Shafted buyers left twisting in the wind

by Neil Sharma on 16 Apr 2018

In hot markets like Toronto, preconstruction condo purchasers can sometimes find themselves shafted by avaricious developers.

While proof is hard to come by, that very well could be the case with a sold-out Vaughan condo development whose buyers recently found out that their dreams of homeownership will not come to fruition.

Liberty Developments has claimed it’s unable to “secure satisfactory construction financing” for a condo project called Cosmos, which was set to deliver around 1,100 units in three towers.

Claude Boiron, a real estate broker, author, university instructor, and founder of Boiron Group, noted that the vendor—which is listed as a numbered company—blamed by the developer, in fact, shared the latter’s mailing address.

“The vendor has the same mailing address as the developer,” said Boiron. “The developer is pointing a finger going ‘It’s not us, it’s the vendor, so don’t be mad at us,’ yet the mailing address for both entities is the same.”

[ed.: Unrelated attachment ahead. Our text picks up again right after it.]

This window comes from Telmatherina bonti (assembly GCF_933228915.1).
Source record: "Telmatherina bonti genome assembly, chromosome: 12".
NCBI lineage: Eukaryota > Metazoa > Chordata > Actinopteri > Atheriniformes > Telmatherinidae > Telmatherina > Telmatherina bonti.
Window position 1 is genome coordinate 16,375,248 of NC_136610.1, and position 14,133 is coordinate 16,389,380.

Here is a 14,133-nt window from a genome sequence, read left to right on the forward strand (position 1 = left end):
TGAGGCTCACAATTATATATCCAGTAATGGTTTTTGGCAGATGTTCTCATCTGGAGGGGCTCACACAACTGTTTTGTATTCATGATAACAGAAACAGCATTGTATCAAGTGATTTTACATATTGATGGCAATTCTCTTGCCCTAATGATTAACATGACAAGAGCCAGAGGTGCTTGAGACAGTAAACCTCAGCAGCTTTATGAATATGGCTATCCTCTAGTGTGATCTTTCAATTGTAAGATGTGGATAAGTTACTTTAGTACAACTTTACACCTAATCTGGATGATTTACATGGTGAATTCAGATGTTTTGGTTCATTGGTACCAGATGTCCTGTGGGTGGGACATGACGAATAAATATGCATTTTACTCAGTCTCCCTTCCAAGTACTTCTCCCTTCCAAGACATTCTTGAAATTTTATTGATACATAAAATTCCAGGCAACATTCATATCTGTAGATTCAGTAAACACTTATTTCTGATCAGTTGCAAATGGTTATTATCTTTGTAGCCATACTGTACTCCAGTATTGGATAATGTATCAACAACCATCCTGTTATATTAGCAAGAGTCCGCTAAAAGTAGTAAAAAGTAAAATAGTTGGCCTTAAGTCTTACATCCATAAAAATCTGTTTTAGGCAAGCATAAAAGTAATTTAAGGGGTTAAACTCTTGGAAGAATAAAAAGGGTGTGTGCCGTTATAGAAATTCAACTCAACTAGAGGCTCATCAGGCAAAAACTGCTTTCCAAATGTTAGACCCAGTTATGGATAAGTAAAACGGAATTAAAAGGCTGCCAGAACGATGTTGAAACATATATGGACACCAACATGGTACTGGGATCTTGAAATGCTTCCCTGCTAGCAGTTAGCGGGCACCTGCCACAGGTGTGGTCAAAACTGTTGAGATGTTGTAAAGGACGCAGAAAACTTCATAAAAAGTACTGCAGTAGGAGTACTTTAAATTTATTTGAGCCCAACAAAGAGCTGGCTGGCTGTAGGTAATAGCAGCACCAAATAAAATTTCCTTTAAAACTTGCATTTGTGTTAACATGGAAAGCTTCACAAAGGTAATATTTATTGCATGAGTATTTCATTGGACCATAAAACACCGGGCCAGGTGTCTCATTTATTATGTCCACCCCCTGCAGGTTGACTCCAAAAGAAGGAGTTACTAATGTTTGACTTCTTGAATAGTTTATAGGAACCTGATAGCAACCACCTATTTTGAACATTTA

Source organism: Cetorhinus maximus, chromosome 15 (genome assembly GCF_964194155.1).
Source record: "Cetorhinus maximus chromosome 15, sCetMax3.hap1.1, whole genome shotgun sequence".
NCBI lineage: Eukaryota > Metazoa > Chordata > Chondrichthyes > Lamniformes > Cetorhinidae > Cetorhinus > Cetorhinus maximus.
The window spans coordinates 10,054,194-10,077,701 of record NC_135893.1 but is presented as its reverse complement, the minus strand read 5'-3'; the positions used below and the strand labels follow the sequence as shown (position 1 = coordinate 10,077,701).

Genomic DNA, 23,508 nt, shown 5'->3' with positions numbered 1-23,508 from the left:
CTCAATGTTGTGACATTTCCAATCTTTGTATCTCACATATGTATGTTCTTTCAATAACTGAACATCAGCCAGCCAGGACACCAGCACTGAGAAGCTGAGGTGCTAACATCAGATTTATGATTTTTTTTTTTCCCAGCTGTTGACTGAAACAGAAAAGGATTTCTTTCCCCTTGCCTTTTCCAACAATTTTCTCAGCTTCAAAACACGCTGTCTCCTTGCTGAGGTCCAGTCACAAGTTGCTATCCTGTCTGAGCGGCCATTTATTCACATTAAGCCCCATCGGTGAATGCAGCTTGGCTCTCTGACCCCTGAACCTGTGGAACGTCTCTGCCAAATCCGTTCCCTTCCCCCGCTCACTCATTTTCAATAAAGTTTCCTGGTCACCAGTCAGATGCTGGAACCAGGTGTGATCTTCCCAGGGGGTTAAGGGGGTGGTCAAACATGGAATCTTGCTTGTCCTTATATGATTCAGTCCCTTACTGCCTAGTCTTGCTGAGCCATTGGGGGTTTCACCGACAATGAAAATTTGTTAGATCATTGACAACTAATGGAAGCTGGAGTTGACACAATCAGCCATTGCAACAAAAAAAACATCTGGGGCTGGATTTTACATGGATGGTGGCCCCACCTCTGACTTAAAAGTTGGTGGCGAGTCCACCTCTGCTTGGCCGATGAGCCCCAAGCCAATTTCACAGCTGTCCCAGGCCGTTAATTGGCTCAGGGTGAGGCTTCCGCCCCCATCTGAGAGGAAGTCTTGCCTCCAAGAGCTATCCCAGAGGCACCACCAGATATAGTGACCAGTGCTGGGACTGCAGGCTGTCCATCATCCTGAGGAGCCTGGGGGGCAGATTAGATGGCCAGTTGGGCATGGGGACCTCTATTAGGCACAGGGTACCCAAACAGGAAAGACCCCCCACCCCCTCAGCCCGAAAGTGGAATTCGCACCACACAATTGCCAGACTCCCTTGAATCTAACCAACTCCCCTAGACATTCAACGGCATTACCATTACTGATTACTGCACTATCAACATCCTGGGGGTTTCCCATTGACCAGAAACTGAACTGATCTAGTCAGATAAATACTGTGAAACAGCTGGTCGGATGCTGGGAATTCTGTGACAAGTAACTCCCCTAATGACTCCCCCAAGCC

Lacking tangible proof, Boiron stopped short of accusing Liberty Developments of reneging on its agreements so that it could come back to market and charge higher prices. However, he says that it has happened before.

“It has become a little bit more common in the last few years, especially in the tighter GTA, and there are instances where the developer has done just that,” said Boiron. “They’ll cancel all buyer projects—even in sold-out projects—put out whatever excuse, repackage and rebrand the project and sell it for 20, 40, 50% higher than they sold for the first time around.”

Boiron is spearheading an initiative to help the hapless Cosmos buyers with their next purchases into more expensive preconstruction condo projects. He’s offering 50% of his own commission for any new GTA preconstruction project.

Mark Cruden and his wife bought a unit in one of the Cosmos towers as a way to build equity so that he and his wife could travel.

“You start to get excited because you’ve built a little equity before moving into it,” Cruden told the Toronto Star. “We’re in our fifties. This is obviously not our first home. For us, it’s a huge disappointment but I cannot imagine a young family getting all excited about moving into their first place and now they’ve been potentially priced out of the market.”

 

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